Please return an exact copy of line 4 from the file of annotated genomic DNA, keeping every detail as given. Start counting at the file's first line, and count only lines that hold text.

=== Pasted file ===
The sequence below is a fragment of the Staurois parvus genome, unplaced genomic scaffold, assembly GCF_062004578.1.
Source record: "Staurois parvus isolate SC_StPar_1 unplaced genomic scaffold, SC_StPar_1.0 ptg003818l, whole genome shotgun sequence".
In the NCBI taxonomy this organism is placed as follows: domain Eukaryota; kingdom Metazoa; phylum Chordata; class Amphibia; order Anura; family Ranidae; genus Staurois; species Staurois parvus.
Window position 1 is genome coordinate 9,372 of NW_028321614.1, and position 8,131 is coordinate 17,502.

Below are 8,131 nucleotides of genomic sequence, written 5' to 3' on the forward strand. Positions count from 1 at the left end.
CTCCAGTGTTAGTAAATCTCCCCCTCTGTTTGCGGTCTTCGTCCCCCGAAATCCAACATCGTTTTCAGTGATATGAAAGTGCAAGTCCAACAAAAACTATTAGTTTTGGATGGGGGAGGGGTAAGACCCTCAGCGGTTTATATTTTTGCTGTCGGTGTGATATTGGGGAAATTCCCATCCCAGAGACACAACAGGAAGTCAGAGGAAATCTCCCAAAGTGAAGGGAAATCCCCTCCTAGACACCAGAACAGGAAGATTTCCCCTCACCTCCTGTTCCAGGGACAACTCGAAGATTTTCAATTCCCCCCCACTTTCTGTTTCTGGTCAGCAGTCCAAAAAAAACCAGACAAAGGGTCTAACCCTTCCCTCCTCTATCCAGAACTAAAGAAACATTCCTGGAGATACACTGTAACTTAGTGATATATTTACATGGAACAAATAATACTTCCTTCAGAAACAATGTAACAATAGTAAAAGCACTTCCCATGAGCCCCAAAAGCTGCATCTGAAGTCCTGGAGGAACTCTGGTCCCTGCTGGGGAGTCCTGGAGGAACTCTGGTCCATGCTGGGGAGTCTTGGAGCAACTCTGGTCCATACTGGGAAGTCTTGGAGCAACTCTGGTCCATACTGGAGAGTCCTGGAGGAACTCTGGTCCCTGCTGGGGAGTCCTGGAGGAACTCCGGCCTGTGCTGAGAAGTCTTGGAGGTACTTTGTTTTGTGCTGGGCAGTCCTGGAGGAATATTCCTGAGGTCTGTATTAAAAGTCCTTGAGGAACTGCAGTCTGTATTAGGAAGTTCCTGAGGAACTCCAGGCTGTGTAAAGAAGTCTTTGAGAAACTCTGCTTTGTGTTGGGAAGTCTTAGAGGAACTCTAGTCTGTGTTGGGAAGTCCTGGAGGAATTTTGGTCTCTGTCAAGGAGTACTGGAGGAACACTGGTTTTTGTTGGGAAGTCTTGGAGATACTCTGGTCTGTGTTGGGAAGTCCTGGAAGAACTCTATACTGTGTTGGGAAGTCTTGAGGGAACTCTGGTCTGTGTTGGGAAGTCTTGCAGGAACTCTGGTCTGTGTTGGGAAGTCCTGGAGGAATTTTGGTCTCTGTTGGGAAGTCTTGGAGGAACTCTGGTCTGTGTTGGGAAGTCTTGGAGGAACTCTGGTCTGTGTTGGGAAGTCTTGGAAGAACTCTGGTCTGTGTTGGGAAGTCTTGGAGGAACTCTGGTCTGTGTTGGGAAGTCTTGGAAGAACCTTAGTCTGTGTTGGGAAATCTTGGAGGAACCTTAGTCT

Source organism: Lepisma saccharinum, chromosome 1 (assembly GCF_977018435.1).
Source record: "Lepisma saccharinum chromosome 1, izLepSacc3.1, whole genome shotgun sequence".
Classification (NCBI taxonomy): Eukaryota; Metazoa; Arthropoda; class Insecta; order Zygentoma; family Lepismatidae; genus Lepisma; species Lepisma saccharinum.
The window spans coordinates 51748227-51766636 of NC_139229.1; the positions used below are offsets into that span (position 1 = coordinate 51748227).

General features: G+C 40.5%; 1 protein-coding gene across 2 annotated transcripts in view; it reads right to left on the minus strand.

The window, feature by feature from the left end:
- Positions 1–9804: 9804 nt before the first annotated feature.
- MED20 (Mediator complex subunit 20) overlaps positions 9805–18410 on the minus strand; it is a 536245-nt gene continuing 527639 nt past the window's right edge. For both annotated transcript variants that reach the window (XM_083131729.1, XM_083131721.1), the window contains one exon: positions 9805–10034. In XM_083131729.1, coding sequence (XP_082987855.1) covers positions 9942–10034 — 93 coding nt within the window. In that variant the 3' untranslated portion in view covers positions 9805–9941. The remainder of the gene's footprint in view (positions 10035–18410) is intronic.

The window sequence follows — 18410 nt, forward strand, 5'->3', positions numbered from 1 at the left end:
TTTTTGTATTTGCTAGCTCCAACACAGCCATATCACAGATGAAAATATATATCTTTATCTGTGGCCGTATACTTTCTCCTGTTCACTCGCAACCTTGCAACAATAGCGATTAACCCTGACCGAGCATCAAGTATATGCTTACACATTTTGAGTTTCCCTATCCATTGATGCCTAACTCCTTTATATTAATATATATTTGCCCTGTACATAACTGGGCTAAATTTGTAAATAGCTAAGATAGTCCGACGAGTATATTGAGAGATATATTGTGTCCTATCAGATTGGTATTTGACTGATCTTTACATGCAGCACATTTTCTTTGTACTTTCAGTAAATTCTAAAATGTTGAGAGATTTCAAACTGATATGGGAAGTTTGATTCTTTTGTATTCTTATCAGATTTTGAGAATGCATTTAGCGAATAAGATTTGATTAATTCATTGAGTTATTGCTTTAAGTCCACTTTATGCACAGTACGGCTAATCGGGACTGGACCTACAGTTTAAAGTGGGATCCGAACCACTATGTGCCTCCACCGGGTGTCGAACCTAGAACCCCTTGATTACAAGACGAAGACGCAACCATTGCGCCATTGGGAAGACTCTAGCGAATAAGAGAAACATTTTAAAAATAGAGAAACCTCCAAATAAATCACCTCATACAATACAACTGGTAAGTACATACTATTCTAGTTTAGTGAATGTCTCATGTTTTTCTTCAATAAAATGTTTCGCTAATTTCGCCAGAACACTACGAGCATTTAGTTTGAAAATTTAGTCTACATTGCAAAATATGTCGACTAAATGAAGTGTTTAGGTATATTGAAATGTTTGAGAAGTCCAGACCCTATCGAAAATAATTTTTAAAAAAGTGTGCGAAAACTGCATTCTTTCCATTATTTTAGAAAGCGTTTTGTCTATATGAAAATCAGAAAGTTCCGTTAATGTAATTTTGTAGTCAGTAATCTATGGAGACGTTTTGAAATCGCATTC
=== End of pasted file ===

Window position 1 is genome coordinate 9,372 of NW_028321614.1, and position 8,131 is coordinate 17,502.